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Saturday, October 25, 2008

CHINA'S ECONOMY, ITS PROBLEMS, AND THE US "HEGEMONIC" DOLLAR GLOBAL-ROLE

Today's Bugged-Out Topic

Still on the current global and US financial and economic trouble, it shifts focus and looks at the recent hints in the official Chinese CP-news media that China, Japan, and the EU should join hands with Russia and others and undermine the alleged US hegemonic dollar role.  If achieved, an epochal reorientation of Chinese economic development would be required for the Chinese to substitute their currency --- with or without the Japanese and EU --- for the dollar as the world's major reserve currency.

A Ranging Analysis

The buggy commentary on these hints expanded to a long analysis of the huge dependence of the Chinese economy for two decades on export-led growth . . . and the multiple large-scale problems that would ensue if the Chinese government had to reorient growth toward the domestic economy.  Prof bug also questioned just how reliable officially reported Chinese stats are for GDP growth-rates; noted the tremendous excess capacity in export-oriented factories if, as has been happening for a year now, the decline in export-volume continues into the future . . . never mind an acceleration of this trend.  Then, too, China's 1.4 billion people are poor compared to the American people.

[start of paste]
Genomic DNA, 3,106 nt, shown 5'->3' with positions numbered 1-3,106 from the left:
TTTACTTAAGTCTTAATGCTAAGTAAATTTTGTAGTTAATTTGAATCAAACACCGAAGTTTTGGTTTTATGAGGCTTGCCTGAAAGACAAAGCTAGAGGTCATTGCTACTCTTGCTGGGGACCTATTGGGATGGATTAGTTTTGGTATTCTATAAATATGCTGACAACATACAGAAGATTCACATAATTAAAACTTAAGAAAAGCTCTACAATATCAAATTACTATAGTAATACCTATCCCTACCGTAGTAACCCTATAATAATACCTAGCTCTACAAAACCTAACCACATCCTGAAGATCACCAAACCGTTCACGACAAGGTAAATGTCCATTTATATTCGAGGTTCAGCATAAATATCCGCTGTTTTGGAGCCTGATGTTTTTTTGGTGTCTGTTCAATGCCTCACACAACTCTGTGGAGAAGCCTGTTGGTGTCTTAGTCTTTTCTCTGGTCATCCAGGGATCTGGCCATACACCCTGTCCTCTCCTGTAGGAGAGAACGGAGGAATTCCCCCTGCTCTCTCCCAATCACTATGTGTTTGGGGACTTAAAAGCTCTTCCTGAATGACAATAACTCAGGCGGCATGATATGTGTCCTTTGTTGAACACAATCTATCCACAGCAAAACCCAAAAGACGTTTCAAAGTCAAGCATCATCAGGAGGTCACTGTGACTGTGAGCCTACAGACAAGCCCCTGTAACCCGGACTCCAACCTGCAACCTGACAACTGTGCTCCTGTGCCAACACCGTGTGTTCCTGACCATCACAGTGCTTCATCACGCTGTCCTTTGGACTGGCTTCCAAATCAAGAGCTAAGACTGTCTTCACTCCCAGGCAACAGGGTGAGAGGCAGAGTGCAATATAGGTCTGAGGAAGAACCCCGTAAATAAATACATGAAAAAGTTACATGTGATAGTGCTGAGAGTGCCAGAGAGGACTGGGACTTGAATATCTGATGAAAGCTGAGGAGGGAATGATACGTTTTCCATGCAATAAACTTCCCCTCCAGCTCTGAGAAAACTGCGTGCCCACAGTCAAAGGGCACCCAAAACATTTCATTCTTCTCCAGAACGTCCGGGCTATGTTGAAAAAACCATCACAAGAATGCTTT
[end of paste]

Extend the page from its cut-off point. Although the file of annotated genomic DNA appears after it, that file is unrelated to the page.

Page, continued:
In effect, the average US household spends about $41,000 a year; the average Chinese household 1/10 that.  Do the Chinese CP heads and top technocrats really expect that the domestic market could absorb all the goods produced by existing export-oriented factories . . . themselves, note, largely part of a global multi-level production chain, dominated (about 65% of the total value of Chinese exports) by foreign multinationals that use China's diligent work force and its low-wages as an assembly-platform for finishing products to be shipped abroad?

A Final Claim

Then, too, so prof bug asks at the end of his lengthy commentary, what would be the drawbacks for the US economy's long-term growth prospects if we did shake off the reserve-currency role.  To date, it has kept the $US largely overvalued compared to the Asian export-oriented countries, and the result has been to favor financial services and government deficit spending --- by attracting huge inflows of capital from abroad to balance the equivalent deficits in current account (trade in goods and services) --- at the expense of the goods-producing sectors of the US economy.

The lengthy buggy analysis can be found at The Naked Capitalist, a finance and economic-oriented web site that is ranked number two or three in popularity among econ blogs as measured by the number of daily visitors.  Click here for the link to the original post that started the thread and prof bug's and others' comments.  Note that generally there is a largely intelligent number of posters who visit that site.  Prof bug hopes to be among those regulars, starting today.